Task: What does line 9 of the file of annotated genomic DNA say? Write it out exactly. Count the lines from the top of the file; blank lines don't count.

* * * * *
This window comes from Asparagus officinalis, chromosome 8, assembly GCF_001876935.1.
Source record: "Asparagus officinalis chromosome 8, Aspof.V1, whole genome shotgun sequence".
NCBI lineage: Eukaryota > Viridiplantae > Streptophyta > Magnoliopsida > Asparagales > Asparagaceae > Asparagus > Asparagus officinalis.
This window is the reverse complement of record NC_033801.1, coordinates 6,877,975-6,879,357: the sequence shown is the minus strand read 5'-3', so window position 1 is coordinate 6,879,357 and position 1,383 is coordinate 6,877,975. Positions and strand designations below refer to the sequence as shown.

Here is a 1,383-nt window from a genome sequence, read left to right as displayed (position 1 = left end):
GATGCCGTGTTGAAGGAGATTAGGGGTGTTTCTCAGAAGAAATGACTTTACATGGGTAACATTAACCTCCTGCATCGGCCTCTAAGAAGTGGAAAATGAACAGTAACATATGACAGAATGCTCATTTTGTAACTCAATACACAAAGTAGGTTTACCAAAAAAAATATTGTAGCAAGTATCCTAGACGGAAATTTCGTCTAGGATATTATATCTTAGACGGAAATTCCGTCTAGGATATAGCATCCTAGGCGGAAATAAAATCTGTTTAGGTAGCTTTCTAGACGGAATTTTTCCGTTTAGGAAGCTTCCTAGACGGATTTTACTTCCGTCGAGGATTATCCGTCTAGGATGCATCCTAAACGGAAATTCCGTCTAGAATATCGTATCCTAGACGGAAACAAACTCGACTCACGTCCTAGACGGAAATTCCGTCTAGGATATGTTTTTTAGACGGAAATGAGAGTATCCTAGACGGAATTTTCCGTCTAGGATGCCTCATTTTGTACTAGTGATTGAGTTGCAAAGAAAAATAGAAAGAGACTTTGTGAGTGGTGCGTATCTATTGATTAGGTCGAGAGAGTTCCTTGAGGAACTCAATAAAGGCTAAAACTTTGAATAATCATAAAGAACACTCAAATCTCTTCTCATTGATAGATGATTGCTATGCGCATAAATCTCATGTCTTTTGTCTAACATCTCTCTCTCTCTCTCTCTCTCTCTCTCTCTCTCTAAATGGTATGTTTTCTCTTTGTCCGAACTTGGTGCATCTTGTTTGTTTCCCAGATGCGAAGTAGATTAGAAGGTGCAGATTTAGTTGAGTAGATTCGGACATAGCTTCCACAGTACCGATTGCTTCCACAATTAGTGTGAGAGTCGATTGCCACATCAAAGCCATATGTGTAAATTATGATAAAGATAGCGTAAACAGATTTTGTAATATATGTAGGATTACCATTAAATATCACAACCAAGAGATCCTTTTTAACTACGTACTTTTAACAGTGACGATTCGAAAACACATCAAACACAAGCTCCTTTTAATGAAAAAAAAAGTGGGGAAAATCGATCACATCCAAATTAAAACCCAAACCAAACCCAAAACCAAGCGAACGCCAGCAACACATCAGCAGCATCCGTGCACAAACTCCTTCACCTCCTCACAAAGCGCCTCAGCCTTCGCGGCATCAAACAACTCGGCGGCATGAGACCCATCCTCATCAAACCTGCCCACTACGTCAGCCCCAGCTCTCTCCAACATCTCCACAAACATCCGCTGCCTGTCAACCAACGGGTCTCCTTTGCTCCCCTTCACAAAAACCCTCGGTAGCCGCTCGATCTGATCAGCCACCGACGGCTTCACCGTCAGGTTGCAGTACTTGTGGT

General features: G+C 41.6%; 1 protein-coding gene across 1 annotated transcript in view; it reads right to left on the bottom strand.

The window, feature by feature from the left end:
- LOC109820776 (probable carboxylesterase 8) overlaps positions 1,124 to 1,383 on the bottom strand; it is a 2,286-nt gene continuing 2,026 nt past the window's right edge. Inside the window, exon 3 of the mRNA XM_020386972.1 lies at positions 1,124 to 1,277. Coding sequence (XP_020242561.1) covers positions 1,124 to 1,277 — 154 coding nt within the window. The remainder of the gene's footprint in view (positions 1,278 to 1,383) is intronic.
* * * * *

- LOC109820776 (probable carboxylesterase 8) overlaps positions 1,124 to 1,383 on the bottom strand; it is a 2,286-nt gene continuing 2,026 nt past the window's right edge. Inside the window, exon 3 of the mRNA XM_020386972.1 lies at positions 1,124 to 1,277. Coding sequence (XP_020242561.1) covers positions 1,124 to 1,277 — 154 coding nt within the window. The remainder of the gene's footprint in view (positions 1,278 to 1,383) is intronic.